In 2006, Former Eagles and Cardinals safety Andre Waters committed suicide with a gunshot to the head and doctors found that his depression was a result of his history of concussions. Only 44, Waters’ brain had degenerated to that of an old man.
Dr. Bennet Omalu at the University of Pittsburgh is a leading expert in forensic pathology. Because he was in Pittsburgh and was an expert in the field, he had been asked to examine the brains of former Pittsburgh Steelers players who had post-concussion brain dysfunction. He was sent samples of Waters’ brain tissue to examine it for signs of damage. Shockingly, he discover that the Waters’ brain had degenerated to that of an 85-year-old man and had signs of Alzheimer’s. Omalu believed that the damage was caused in large part by successive concussions Waters’ received while playing football.
Dr. Omalu also linked recent research that suggested brain damage and concussions could lead to depression. It was his opinion that the severe brain damage caused the depression which led Waters to kill himself.
Media Covers Concussions
Before this, concussions and the dangers of long-term damage and post-concussion syndrome had gotten very little media attention, but the New York Times ran a feature article about Andre Waters and Dr. Omalu’s findings. The Times also discussed the NFL’s lack of action on the issue.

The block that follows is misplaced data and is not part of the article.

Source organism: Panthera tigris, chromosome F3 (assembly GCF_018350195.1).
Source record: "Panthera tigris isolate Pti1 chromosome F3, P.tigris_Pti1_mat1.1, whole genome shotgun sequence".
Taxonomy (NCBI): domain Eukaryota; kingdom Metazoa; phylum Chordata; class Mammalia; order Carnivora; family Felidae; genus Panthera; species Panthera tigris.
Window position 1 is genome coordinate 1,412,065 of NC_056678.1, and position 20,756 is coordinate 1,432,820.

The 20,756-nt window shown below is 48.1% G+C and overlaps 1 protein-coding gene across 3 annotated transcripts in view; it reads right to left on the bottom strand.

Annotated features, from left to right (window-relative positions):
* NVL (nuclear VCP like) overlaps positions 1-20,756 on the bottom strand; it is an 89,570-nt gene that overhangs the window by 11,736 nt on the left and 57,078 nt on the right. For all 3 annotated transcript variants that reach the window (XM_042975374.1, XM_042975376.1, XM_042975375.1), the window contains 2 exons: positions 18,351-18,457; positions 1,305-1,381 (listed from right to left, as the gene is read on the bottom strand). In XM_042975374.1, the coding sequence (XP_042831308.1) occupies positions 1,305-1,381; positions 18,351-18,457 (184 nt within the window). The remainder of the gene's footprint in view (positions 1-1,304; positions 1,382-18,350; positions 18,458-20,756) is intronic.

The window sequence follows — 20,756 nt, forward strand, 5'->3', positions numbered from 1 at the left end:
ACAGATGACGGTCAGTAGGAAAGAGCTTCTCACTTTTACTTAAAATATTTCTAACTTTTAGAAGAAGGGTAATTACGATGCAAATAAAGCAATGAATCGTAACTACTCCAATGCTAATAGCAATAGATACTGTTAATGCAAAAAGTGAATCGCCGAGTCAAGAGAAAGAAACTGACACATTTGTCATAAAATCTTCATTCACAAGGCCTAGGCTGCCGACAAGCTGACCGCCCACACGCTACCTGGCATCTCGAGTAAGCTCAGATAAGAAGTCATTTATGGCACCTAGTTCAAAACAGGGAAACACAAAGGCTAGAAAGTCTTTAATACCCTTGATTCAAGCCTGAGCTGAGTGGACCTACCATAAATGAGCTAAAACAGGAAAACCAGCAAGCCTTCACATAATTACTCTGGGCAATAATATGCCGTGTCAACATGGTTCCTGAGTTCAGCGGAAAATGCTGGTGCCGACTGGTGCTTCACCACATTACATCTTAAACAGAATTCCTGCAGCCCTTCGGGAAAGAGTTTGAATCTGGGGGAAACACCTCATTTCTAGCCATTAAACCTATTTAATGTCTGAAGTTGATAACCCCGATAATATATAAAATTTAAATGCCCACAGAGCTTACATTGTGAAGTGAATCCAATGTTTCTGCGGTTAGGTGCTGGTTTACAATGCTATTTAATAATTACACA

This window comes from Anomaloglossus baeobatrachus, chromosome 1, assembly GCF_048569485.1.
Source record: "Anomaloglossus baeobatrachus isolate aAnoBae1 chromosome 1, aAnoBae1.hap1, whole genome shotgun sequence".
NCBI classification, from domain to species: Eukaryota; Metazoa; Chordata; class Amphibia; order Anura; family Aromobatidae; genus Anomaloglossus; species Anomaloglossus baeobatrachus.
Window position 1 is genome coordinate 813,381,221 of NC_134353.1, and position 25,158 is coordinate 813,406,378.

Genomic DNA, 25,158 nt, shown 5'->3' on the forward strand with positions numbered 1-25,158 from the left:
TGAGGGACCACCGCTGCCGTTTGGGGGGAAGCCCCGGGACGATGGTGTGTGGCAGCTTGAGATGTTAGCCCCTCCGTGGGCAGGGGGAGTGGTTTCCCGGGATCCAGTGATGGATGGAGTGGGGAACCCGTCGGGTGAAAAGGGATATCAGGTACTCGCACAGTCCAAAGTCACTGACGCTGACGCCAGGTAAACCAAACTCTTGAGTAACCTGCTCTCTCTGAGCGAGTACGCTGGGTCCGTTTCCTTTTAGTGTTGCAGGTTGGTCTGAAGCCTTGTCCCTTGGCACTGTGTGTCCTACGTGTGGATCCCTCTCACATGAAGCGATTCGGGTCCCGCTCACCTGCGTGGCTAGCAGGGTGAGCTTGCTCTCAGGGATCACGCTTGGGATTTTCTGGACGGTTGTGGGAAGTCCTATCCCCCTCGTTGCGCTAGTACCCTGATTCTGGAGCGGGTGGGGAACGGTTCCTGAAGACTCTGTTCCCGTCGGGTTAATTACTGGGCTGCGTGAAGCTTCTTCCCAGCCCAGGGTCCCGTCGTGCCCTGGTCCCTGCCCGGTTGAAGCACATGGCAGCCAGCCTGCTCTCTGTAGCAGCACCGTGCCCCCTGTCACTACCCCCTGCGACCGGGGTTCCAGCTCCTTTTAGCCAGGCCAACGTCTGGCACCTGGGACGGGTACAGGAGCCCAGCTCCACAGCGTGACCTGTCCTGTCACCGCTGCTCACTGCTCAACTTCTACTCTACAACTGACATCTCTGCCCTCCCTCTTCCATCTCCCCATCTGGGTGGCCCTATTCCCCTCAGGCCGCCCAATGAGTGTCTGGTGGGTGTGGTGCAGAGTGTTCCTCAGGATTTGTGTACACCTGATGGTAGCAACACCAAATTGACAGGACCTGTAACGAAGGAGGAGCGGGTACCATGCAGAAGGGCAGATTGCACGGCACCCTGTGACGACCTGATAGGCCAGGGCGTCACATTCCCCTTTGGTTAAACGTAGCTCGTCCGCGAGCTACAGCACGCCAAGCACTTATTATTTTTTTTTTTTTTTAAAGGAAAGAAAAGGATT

Football’s machismo has long euphemized concussions as bell-ringers or dings, but what also alarmed Mr. Nowinski, 28, was that studies conducted by the N.F.L. on the effects of concussions in players “went against just about every study on sports concussions published in the last 20 years.”
Studies of more than 2,500 former N.F.L. players by the Center for the Study of Retired Athletes, based at the University of North Carolina, found that cognitive impairment, Alzheimer’s-like symptoms and depression rose proportionately with the number of concussions they had sustained. That information, combined with the revelations that Mr. Webster and Mr. Long suffered from mental impairment before their deaths, compelled Mr. Nowinski to promote awareness of brain trauma’s latent effects.
Though there was ample research and the International Symposium on Concussion in Sports had made different recommendations, players were still being sent in to play in games in which they’d received concussions. This tragedy led to significant public pressure on the NFL to be more vigilant about concussions.